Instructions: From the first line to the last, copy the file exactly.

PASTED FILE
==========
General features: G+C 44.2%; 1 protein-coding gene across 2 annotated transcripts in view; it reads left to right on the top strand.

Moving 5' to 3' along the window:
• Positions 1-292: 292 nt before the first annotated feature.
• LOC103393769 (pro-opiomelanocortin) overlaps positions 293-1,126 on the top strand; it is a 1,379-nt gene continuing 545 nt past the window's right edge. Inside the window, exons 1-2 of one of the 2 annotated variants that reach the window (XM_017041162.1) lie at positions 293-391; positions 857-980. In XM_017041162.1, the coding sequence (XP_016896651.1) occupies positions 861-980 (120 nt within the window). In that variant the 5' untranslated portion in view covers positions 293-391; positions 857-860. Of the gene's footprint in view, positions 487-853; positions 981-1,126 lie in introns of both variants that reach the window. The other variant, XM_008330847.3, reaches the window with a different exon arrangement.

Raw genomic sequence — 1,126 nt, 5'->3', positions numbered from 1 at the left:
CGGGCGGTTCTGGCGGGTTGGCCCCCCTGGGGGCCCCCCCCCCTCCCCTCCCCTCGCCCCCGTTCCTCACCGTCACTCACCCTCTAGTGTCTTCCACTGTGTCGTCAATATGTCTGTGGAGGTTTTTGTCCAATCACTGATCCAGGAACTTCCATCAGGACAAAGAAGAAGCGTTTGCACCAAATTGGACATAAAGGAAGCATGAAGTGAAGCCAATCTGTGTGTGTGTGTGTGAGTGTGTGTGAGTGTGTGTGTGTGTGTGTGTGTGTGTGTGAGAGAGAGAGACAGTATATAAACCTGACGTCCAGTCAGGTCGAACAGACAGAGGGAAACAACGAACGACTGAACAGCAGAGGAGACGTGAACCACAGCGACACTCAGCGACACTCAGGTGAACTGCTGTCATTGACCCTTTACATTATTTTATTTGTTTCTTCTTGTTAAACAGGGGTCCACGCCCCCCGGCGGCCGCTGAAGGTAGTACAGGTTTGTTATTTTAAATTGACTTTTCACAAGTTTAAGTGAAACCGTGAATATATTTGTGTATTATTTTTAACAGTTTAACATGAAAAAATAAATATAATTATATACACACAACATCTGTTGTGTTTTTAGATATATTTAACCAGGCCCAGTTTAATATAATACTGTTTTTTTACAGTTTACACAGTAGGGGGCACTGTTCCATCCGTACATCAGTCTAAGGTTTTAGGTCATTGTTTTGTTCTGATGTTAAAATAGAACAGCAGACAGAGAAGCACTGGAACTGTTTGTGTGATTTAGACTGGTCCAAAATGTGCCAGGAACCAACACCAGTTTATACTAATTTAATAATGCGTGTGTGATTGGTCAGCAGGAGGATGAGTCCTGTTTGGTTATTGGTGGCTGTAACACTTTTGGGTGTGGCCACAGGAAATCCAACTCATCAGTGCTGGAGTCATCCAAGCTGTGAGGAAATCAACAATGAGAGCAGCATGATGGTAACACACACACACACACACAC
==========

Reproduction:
General features: G+C 44.2%; 1 protein-coding gene across 2 annotated transcripts in view; it reads left to right on the top strand.

Moving 5' to 3' along the window:
• Positions 1-292: 292 nt before the first annotated feature.
• LOC103393769 (pro-opiomelanocortin) overlaps positions 293-1,126 on the top strand; it is a 1,379-nt gene continuing 545 nt past the window's right edge. Inside the window, exons 1-2 of one of the 2 annotated variants that reach the window (XM_017041162.1) lie at positions 293-391; positions 857-980. In XM_017041162.1, the coding sequence (XP_016896651.1) occupies positions 861-980 (120 nt within the window). In that variant the 5' untranslated portion in view covers positions 293-391; positions 857-860. Of the gene's footprint in view, positions 487-853; positions 981-1,126 lie in introns of both variants that reach the window. The other variant, XM_008330847.3, reaches the window with a different exon arrangement.

Raw genomic sequence — 1,126 nt, 5'->3', positions numbered from 1 at the left:
CGGGCGGTTCTGGCGGGTTGGCCCCCCTGGGGGCCCCCCCCCCTCCCCTCCCCTCGCCCCCGTTCCTCACCGTCACTCACCCTCTAGTGTCTTCCACTGTGTCGTCAATATGTCTGTGGAGGTTTTTGTCCAATCACTGATCCAGGAACTTCCATCAGGACAAAGAAGAAGCGTTTGCACCAAATTGGACATAAAGGAAGCATGAAGTGAAGCCAATCTGTGTGTGTGTGTGTGAGTGTGTGTGAGTGTGTGTGTGTGTGTGTGTGTGTGTGTGAGAGAGAGAGACAGTATATAAACCTGACGTCCAGTCAGGTCGAACAGACAGAGGGAAACAACGAACGACTGAACAGCAGAGGAGACGTGAACCACAGCGACACTCAGCGACACTCAGGTGAACTGCTGTCATTGACCCTTTACATTATTTTATTTGTTTCTTCTTGTTAAACAGGGGTCCACGCCCCCCGGCGGCCGCTGAAGGTAGTACAGGTTTGTTATTTTAAATTGACTTTTCACAAGTTTAAGTGAAACCGTGAATATATTTGTGTATTATTTTTAACAGTTTAACATGAAAAAATAAATATAATTATATACACACAACATCTGTTGTGTTTTTAGATATATTTAACCAGGCCCAGTTTAATATAATACTGTTTTTTTACAGTTTACACAGTAGGGGGCACTGTTCCATCCGTACATCAGTCTAAGGTTTTAGGTCATTGTTTTGTTCTGATGTTAAAATAGAACAGCAGACAGAGAAGCACTGGAACTGTTTGTGTGATTTAGACTGGTCCAAAATGTGCCAGGAACCAACACCAGTTTATACTAATTTAATAATGCGTGTGTGATTGGTCAGCAGGAGGATGAGTCCTGTTTGGTTATTGGTGGCTGTAACACTTTTGGGTGTGGCCACAGGAAATCCAACTCATCAGTGCTGGAGTCATCCAAGCTGTGAGGAAATCAACAATGAGAGCAGCATGATGGTAACACACACACACACACACAC